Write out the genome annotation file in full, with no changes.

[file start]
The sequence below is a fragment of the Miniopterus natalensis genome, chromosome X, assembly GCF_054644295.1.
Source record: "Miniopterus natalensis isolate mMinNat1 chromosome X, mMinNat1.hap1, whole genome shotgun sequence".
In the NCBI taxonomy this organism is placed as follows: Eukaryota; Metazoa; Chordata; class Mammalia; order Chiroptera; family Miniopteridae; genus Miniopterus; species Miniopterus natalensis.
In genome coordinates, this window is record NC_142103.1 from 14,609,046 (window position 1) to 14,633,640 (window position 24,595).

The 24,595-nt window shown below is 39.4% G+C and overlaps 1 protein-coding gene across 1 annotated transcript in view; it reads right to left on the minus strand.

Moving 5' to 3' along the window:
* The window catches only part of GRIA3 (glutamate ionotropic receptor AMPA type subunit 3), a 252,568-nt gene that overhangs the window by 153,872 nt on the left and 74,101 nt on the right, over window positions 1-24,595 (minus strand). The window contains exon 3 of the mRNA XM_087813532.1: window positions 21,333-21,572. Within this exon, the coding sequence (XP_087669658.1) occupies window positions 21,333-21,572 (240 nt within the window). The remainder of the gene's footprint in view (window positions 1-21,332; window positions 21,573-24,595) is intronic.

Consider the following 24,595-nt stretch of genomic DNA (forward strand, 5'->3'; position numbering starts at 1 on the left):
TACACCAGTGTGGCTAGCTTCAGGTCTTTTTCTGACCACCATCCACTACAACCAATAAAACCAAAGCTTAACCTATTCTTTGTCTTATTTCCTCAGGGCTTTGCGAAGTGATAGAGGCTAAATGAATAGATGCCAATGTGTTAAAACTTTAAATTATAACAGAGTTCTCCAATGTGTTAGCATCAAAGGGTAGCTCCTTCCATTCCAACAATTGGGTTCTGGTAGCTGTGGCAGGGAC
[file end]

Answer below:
The sequence below is a fragment of the Miniopterus natalensis genome, chromosome X, assembly GCF_054644295.1.
Source record: "Miniopterus natalensis isolate mMinNat1 chromosome X, mMinNat1.hap1, whole genome shotgun sequence".
In the NCBI taxonomy this organism is placed as follows: Eukaryota; Metazoa; Chordata; class Mammalia; order Chiroptera; family Miniopteridae; genus Miniopterus; species Miniopterus natalensis.
In genome coordinates, this window is record NC_142103.1 from 14,609,046 (window position 1) to 14,633,640 (window position 24,595).

The 24,595-nt window shown below is 39.4% G+C and overlaps 1 protein-coding gene across 1 annotated transcript in view; it reads right to left on the minus strand.

Moving 5' to 3' along the window:
* The window catches only part of GRIA3 (glutamate ionotropic receptor AMPA type subunit 3), a 252,568-nt gene that overhangs the window by 153,872 nt on the left and 74,101 nt on the right, over window positions 1-24,595 (minus strand). The window contains exon 3 of the mRNA XM_087813532.1: window positions 21,333-21,572. Within this exon, the coding sequence (XP_087669658.1) occupies window positions 21,333-21,572 (240 nt within the window). The remainder of the gene's footprint in view (window positions 1-21,332; window positions 21,573-24,595) is intronic.

Consider the following 24,595-nt stretch of genomic DNA (forward strand, 5'->3'; position numbering starts at 1 on the left):
TACACCAGTGTGGCTAGCTTCAGGTCTTTTTCTGACCACCATCCACTACAACCAATAAAACCAAAGCTTAACCTATTCTTTGTCTTATTTCCTCAGGGCTTTGCGAAGTGATAGAGGCTAAATGAATAGATGCCAATGTGTTAAAACTTTAAATTATAACAGAGTTCTCCAATGTGTTAGCATCAAAGGGTAGCTCCTTCCATTCCAACAATTGGGTTCTGGTAGCTGTGGCAGGGAC